Jacob van Rooyen call at Tribunal leaves AFL world up in arms: 'Rubbish'

The controversial verdict has been met with anger and disbelief by footy fans.

On the left is Jacob van Rooyen and AFL 360 co-host Mark Robinson on the right.
The Jacob van Rooyen ban has left footy fans livid, with AFL 360 co-host Mark Robinson slamming the Tribunal's decision on Tuesday night. Pic: Getty/Fox Footy

The AFL world has hit out in disgust and disbelief over the Tribunal's controversial decision to uphold the ban on Melbourne's Jacob van Rooyen. The Demons have indicated they will consider appealing the verdict after van Rooyen's two-game ban for a dangerous spoil was upheld in a decision that has left the AFL community seething.

Van Rooyen's attempted spoil in a marking contest led to Gold Coast's Charlie Ballard being taken off the field on a stretcher on Saturday night, with the Suns later clearing him of injury and declaring him free to train this week before Friday night's game against West Coast. Van Rooyen's action was considered careless conduct, high contact and high impact, with the Demons arguing that the action wasn't careless given it was a legitimate attempt to spoil.

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Van Rooyen twice looked up at the ball on his way to making the spoil and he knocked back the suggestion from AFL counsel Andrew Woods that he should have slowed up to protect his opponent. "I don't think I would have been near the spoil if I had slowed up," van Rooyen said during his evidence.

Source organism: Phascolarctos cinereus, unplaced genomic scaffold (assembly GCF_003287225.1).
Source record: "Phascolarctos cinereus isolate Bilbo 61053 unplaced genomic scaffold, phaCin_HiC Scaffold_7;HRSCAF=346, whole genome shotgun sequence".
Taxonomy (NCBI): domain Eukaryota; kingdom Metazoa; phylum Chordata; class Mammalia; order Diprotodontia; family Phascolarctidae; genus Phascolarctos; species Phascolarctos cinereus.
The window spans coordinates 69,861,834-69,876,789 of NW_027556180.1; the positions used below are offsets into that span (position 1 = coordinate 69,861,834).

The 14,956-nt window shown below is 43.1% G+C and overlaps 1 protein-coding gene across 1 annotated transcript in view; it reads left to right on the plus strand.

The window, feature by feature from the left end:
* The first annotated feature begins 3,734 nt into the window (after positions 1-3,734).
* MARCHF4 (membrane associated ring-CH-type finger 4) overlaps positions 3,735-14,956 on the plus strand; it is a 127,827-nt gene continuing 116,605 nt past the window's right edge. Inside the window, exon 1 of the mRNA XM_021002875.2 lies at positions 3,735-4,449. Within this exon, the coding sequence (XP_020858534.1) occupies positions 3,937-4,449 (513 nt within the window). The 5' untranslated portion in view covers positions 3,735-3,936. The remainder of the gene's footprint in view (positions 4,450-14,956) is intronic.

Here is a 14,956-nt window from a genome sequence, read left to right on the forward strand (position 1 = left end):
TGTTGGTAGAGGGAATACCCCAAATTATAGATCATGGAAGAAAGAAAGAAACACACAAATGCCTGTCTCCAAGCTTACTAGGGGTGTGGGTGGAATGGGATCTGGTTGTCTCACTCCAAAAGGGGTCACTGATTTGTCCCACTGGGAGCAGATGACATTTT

Gold Coast Suns player Charlie Ballard is seen here clutching his head.
Charlie Ballard was cleared of injury after the contact from Jacob van Rooyen in their AFL round 8 clash. Pic: Getty

"I didn't think I was going to make contact with Ballard's head. I was just trying to go for the ball and I think I did a good job at that.

"I'm either touching the ball, or within millimetres of it. It wasn't my intention to hurt anyone."

Woods argued van Rooyen's decision to not look at the ball for the crucial final few metres had led to the dangerous situation. The jury - led by chairman Jeff Gleeson - said the force of the blow was considerable and van Rooyen's actions were careless.

"We find that a reasonable player would have foreseen that in spoiling in the way he did, it would almost inevitably have resulted in a forceful blow to Ballard's head," Gleeson said. "He launched and extended his arm out and across Ballard's head. This was not permitted incidental contact."

AFL world loses it over Tribunal's Jacob van Rooyen call

That explanation, particularly the use of the term "reasonable player", left the footy world incensed, with AFL 360 co-host Mark Robinson labelling it "absolute rubbish" in a fiery on-air rant. “You’ve got to be kidding,” Robinson said.

“So we’re gonna get back to that stupid bloody comment saying ‘oh what happens if you knee someone in the head going for a mark?’ That’s what people say, it’s an inane comment – he went to spoil and not hurt the bloke. It’s absolute rubbish, mate.”

On a night of dram at the Tribunal, Lachie Neale helped Carlton's Nic Newman escape suspension for a strike on the Brisbane ace that was classified as intentional conduct, low impact and high contact. Neale submitted a letter saying his attempt to push Newman away was effectively the main reason why Newman's left elbow made contact with his chin.

Geelong forward Brad Close also failed to overturn his one-match ban for a dangerous tackle on Adelaide's Jordan Dawson. He will miss Friday night's blockbuster clash against Richmond at the MCG.

with AAP

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